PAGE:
District of Columbia v. Eslin - 183 U.S. 62 (1901)
U.S. Supreme Court
District of Columbia v. Eslin, 183 U.S. 62 (1901)
District of Columbia v. Eslin
Argued October 23, 1901
Decided November 3, 1901
183 U.S. 62
APPEAL FROM THE COURT OF CLAIMS
The Act of June 16, 1880, c. 243, gave the Court of Claims jurisdiction of claims against the District of Columbia like the one which forms the subject of this action. This case was duly heard by the Court of Claims, and the final judgment was entered in favor of the claimants. The District of Columbia appealed to this Court, and later moved to set aside the judgment, and to grant a new trial, pending the decision upon which Congress repealed the Act of June 16, 1880, and enacted that all proceedings under it should be vacated, and that no judgment rendered in pursuance of that act should be paid. Held that this appeal must be dismissed for want of jurisdiction, and without any determination of the rights of the parties.
The statement of facts will be found in the opinion of the court.
MR. JUSTICE HARLAN delivered the opinion of the Court.
By an Act of Congress approved June 16, 1880, c. 243, the jurisdiction of the Court of Claims was extended to all claims then existing against the District of Columbia, arising out of contracts by the late Board of Public Works and extensions thereof made by the commissioners of the District, as well as to such claims as had arisen out of contracts by the district commissioners after the passage of the Act of June 20, 1874, 18 Stat. 116, c. 337, and all claims for work done by the order or direction of the commissioners and accepted by them for the use, purposes, or benefit of the District prior to March 14,
1876. It was provided that all such claims against the District should in the first instance be prosecuted before the Court of Claims by the contractor, his personal representatives, or his assignee, in the same manner and subject to the same rules in the hearing and adjudication of the claims as the court then had in the adjudication of claims against the United States. 21 Stat. 284, 285, §§ 1, 2.
By the same act, it was provided that if no appeal was taken from the judgment of the Court of Claims in the cases therein provided for within the term limited by law for appealing from the judgments of that court,
"and in all cases of final judgments by the Court of Claims, or, on appeal, by the supreme court where the same are affirmed in favor of the claimant, the sum due thereby shall be paid, as hereinafter provided, by the Secretary of the Treasury."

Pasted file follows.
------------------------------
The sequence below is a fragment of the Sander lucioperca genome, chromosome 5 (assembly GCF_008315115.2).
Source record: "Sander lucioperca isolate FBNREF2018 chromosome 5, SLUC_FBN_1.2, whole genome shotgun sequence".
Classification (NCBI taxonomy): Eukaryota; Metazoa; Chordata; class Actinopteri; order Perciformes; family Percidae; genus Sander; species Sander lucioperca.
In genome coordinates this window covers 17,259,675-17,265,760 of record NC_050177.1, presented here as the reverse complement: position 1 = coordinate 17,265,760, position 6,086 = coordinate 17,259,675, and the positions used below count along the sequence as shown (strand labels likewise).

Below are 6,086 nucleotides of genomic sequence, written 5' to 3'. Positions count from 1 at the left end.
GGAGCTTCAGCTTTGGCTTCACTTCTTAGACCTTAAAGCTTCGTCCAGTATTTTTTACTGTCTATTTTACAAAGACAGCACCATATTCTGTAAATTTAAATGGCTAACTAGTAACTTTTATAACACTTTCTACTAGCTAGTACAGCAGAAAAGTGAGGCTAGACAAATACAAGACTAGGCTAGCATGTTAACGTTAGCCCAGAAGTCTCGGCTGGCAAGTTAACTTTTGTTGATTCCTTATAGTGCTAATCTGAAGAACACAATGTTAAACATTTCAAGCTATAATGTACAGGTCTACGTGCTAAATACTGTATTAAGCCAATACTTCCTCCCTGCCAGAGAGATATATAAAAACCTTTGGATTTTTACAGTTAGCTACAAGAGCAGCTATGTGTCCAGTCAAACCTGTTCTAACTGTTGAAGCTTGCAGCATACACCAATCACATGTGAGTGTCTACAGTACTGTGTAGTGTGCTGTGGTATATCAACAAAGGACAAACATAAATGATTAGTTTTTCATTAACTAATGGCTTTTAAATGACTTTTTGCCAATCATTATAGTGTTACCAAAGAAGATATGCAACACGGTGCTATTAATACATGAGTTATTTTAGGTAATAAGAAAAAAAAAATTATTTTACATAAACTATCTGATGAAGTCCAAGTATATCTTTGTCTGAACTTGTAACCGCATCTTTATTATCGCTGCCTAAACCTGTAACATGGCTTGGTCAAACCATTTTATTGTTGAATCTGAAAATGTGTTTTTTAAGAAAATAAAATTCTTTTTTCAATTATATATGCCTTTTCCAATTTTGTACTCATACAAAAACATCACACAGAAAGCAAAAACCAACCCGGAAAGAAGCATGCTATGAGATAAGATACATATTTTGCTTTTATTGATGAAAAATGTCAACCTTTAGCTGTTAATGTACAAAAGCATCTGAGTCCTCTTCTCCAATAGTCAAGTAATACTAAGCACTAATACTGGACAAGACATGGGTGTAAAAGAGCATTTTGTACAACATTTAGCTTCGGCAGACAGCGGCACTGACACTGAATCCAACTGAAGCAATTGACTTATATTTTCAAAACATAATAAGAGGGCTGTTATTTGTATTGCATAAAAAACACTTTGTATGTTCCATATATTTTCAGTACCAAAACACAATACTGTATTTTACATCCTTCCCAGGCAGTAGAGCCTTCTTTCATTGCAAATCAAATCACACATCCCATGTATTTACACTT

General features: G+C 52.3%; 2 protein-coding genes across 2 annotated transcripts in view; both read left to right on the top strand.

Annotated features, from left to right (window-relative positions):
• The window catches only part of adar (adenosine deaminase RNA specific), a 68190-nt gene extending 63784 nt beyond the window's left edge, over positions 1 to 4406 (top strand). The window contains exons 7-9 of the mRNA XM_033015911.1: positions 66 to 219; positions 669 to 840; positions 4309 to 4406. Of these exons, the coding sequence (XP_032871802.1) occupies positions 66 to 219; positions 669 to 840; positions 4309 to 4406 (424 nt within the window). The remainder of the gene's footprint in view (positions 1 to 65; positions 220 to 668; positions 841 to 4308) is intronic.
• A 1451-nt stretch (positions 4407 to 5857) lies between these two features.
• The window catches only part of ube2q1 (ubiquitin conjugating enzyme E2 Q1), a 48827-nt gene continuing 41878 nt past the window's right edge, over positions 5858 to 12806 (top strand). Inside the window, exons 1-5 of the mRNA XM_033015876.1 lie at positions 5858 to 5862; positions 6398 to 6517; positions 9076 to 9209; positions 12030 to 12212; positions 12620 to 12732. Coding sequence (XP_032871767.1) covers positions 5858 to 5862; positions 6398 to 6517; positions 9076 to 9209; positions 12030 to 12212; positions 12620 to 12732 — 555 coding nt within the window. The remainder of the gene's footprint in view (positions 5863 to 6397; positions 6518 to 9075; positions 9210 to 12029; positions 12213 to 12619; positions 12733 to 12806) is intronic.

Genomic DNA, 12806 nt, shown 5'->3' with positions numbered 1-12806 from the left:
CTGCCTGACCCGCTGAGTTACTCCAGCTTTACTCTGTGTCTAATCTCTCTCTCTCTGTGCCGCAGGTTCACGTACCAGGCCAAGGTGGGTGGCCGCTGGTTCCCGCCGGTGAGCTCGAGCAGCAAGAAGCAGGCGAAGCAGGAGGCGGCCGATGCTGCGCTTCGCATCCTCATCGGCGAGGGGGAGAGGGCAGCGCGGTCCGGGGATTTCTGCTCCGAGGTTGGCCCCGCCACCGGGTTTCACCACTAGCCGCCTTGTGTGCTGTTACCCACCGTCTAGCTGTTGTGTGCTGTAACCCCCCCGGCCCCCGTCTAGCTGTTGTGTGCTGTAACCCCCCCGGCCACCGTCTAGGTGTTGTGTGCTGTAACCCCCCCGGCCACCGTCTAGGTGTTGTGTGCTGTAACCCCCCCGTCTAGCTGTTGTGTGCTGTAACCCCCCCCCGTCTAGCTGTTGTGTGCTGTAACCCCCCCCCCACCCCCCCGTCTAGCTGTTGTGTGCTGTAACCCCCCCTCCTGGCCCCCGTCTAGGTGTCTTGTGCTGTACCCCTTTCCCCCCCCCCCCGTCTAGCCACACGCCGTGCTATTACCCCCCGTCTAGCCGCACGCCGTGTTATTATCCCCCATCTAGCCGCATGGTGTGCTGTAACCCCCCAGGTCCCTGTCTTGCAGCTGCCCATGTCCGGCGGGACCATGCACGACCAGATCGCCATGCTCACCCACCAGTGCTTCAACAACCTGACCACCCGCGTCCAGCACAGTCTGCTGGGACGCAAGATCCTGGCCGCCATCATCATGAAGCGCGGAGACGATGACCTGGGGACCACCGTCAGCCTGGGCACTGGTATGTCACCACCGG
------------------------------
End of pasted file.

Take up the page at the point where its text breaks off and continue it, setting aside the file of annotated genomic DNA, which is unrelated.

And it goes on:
These consolidated suits were brought under the above act, and within the time limited by its provisions.
In the progress of the cause, a judgment was rendered in one of the cases in favor of the District for $658.05, and in the others the petitions were severally dismissed. New trials were granted in each case, and time was given for further proof.
By an Act of Congress approved February 13, 1895, c. 87, amendatory of the above Act of June 16, 1880, it was provided that, in the adjudication of claims brought under the act of 1880.
"the Court of Claims shall allow the rates established and paid by the Board of Public Works, and whenever said rates have not been allowed, the claimant or his personal representative shall be entitled, on motion made within sixty days after the passage of this act, to a new trial of such cause."
28 Stat. 664.
The cases were heard on the exceptions of the defendant to a referee's report, and the aggregate amount found due from the District was $13,458.33. And the record states that, upon the facts set forth in the referee's report
"the court, under the Act of February 13, 1895, 28 Stat. 664, and in accordance with the agreement of the parties, decides, as conclusions of law as to the said sum of $13,458.33, so found due from the District of Columbia, that the several claimants named below each recover judgment against the United States in the amounts stated, viz. . . . "
Here follows in the record a statement of the amount found due each claimant, the aggregate being the above sum.
The order referring the cause for a statement of the several accounts was made after the passage of the Act of February 13, 1895, and the referee's report was made pursuant to the provisions of that act.
In accordance with the findings of fact and of law, the court, on the 22d of June, 1896, entered final judgment in favor of the respective claimants for the amounts found due them respectively, the judgment upon its face purporting to be "within the intent and meaning of the Act of February 13, 1895."